But as ScHoolboy Q has found ways to expand his in-studio character, and he’s also expanded himself as a performer. There is a lot of Kendrick’s abstract, awkwardly creative deliveries in ScHoolboy’s performance here, and his balancing of a religiously conflicted, socially conscious gangster with his surprising growth as a rapper has challenged the TDE production roster to brew up some of their most inspired production yet. “My Homie” sits comfortably in the jazzy, laid back vibe they established for most of Lamar’s Section.80, but “There He Go”‘s sampling of Menomena’s “Wet and Rusting” is intoxicatingly creative, while Mike Will’s “My Hatin’ Joint” finds the Atlanta producer going drastically left of his center to craft a sort of evil twin to Young Jeezy’s “Way Too Gone”.
“Hands on the Wheel” twists a sampling of Lissie’s live “Pursuit of Happyness” cover into a sort of sanity-retention anthem, while “Blessed” uses Main Attrakionz-style repetitious moans to refer back to “Sacrilegious”’ opening brooding. Two of the album’s most divergent tracks are also its most daring: “Grooveline”, featuring one of Curren$y’s most minutely detailed and lethargic verses yet (“Too high to find the remote, fell asleep to a infomercial / Woke up in her mouth, reruns of Full House, followed by some Urkel”), is so lurching its almost not there, an odd mist of relaxation drifting over a sea of despair. The curiously stylized and titled “NiggaHs.Already.Know.Davers.Flow” juxtaposes later on with a menacingly simple joint that, like Rick Ross’ “Fuck ‘Em”, teeters on the edge of engaging hip-hop’s curious prodding of the dubstep beast without outright embracing it.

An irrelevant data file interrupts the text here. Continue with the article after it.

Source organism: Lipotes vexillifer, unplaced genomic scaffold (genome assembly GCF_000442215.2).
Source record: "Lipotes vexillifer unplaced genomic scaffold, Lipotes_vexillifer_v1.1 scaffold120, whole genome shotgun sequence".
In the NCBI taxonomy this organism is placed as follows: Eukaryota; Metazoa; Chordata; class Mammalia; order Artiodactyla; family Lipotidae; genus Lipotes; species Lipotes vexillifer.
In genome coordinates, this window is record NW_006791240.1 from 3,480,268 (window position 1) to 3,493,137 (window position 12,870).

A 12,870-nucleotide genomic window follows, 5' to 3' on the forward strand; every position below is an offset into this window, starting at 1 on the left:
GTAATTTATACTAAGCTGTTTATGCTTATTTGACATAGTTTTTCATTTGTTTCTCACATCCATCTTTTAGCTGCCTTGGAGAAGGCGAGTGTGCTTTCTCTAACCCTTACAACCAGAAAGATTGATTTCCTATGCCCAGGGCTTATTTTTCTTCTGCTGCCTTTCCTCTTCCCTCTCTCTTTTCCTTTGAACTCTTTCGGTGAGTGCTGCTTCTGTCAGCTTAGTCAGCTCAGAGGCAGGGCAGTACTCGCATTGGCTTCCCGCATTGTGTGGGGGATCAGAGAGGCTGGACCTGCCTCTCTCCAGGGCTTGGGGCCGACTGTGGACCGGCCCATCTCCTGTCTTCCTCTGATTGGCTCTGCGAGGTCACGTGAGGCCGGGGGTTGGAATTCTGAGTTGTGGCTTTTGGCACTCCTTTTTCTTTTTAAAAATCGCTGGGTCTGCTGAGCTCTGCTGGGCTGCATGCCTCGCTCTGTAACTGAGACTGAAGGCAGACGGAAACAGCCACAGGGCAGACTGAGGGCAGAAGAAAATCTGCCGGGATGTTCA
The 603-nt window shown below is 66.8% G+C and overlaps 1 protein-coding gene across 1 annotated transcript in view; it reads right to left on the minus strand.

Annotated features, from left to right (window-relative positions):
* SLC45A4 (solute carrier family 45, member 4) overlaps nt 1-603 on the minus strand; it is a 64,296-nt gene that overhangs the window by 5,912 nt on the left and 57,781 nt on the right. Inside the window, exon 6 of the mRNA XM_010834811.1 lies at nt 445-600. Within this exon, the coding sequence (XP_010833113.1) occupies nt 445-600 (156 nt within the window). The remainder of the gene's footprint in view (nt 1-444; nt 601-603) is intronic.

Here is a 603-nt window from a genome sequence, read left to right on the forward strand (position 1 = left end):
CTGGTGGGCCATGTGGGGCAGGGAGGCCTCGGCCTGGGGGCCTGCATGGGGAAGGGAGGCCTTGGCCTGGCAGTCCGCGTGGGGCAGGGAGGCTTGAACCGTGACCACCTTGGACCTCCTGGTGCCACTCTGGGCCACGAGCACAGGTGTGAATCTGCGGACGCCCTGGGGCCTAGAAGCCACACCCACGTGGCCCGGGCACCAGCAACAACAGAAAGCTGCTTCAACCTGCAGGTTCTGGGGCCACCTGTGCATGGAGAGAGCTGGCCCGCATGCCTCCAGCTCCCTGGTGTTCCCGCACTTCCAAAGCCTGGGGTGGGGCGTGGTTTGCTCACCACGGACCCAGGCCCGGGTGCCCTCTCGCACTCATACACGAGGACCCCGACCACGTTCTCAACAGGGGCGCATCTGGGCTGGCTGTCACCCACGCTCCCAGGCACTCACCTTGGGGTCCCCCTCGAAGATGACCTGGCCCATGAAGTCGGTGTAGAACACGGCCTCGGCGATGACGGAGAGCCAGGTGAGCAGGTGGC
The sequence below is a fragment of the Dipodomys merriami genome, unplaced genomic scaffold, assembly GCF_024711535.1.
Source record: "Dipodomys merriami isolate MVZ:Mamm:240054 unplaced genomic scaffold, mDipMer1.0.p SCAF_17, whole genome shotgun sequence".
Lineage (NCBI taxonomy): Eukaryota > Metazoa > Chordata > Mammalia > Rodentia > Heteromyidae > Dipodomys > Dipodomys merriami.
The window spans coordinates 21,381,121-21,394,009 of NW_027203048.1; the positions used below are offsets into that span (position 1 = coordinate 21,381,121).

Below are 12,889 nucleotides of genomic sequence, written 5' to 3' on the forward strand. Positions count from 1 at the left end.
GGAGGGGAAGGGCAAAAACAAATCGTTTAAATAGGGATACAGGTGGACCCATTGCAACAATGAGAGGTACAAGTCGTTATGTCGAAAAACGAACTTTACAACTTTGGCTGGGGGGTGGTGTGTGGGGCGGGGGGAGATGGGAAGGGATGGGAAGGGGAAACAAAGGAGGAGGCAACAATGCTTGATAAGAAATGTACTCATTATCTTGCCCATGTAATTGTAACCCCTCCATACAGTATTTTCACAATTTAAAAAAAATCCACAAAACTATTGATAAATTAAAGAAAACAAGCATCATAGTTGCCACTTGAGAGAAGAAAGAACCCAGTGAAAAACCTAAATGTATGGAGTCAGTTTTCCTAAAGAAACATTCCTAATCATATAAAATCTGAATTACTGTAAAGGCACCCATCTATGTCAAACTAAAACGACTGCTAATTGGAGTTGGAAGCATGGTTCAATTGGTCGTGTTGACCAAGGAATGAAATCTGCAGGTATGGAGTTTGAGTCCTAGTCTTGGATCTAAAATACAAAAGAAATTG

Habits & Contradictions looks like a bit of an endurance run on paper, and it might be that kind of experience initially. ScHoolboy Q isn’t the most easily approachable rapper in the crew anymore, and his angry inversion of Kendrick Lamar’s style makes for a guy who’s initially very hard to sympathize with. But as repeated listens begin to reveal the ways he constantly plays his spiritual beliefs and positive habits against the contradiction of his anarchic environment and negative reactions, and as the lush, downright gorgeous production begins to familiarize itself and reveal how creatively ScHoolboy Q plays off of it, Habits & Contradictions becomes 2012’s first great surprise of the year.
Saying the guy’s put out an album that’s in many ways Section.80‘s sinister equal wouldn’t be much of a stretch—some might even consider it slightly better, or at least more assured. How much of a dent the Top Dawg camp can make on the world of sales and marketing this year remains to be seen, but if their rate of growth as artists is any indication…well, it’s only February, and it’s already hard to imagine that anyone, California or otherwise, is going to be messing with these young men from an artistic perspective. Habits & Contradictions is a total must-listen.
// Sound Affects
"The man whose songs were recorded by Johnny Cash, Alan Jackson, Ricky Skaggs, David Allan Coe, The Highwaymen, and countless others succumbs to time’s cruel cue that the only token of permanence we have to offer are the effects of shared moments and memories.READ the article